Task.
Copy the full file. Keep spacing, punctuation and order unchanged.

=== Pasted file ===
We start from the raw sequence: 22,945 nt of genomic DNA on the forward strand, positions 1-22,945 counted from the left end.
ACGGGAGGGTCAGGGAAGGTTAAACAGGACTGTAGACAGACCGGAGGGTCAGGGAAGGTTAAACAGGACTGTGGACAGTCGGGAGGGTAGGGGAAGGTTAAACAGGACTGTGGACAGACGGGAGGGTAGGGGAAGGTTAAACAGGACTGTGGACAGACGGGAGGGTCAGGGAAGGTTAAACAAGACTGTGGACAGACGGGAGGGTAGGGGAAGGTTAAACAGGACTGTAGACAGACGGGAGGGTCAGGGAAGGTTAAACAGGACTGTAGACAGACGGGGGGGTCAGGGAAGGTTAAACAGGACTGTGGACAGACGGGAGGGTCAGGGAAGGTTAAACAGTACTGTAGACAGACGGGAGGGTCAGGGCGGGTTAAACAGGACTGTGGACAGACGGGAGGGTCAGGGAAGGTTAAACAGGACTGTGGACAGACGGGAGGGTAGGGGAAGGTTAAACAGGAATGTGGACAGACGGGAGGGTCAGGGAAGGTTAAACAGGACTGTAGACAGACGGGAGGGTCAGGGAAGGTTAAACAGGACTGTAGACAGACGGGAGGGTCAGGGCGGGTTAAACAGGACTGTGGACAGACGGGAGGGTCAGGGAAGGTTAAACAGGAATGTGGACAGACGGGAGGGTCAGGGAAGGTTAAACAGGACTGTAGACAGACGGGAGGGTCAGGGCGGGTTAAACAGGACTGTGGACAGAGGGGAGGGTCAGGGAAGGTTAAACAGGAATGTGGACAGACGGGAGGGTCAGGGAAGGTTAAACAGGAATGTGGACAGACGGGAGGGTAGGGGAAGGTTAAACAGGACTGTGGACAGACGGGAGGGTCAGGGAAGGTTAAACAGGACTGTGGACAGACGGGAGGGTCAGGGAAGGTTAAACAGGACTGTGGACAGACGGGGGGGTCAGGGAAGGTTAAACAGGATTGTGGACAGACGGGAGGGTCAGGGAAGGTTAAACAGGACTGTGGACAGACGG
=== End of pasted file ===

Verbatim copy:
We start from the raw sequence: 22,945 nt of genomic DNA on the forward strand, positions 1-22,945 counted from the left end.
ACGGGAGGGTCAGGGAAGGTTAAACAGGACTGTAGACAGACCGGAGGGTCAGGGAAGGTTAAACAGGACTGTGGACAGTCGGGAGGGTAGGGGAAGGTTAAACAGGACTGTGGACAGACGGGAGGGTAGGGGAAGGTTAAACAGGACTGTGGACAGACGGGAGGGTCAGGGAAGGTTAAACAAGACTGTGGACAGACGGGAGGGTAGGGGAAGGTTAAACAGGACTGTAGACAGACGGGAGGGTCAGGGAAGGTTAAACAGGACTGTAGACAGACGGGGGGGTCAGGGAAGGTTAAACAGGACTGTGGACAGACGGGAGGGTCAGGGAAGGTTAAACAGTACTGTAGACAGACGGGAGGGTCAGGGCGGGTTAAACAGGACTGTGGACAGACGGGAGGGTCAGGGAAGGTTAAACAGGACTGTGGACAGACGGGAGGGTAGGGGAAGGTTAAACAGGAATGTGGACAGACGGGAGGGTCAGGGAAGGTTAAACAGGACTGTAGACAGACGGGAGGGTCAGGGAAGGTTAAACAGGACTGTAGACAGACGGGAGGGTCAGGGCGGGTTAAACAGGACTGTGGACAGACGGGAGGGTCAGGGAAGGTTAAACAGGAATGTGGACAGACGGGAGGGTCAGGGAAGGTTAAACAGGACTGTAGACAGACGGGAGGGTCAGGGCGGGTTAAACAGGACTGTGGACAGAGGGGAGGGTCAGGGAAGGTTAAACAGGAATGTGGACAGACGGGAGGGTCAGGGAAGGTTAAACAGGAATGTGGACAGACGGGAGGGTAGGGGAAGGTTAAACAGGACTGTGGACAGACGGGAGGGTCAGGGAAGGTTAAACAGGACTGTGGACAGACGGGAGGGTCAGGGAAGGTTAAACAGGACTGTGGACAGACGGGGGGGTCAGGGAAGGTTAAACAGGATTGTGGACAGACGGGAGGGTCAGGGAAGGTTAAACAGGACTGTGGACAGACGG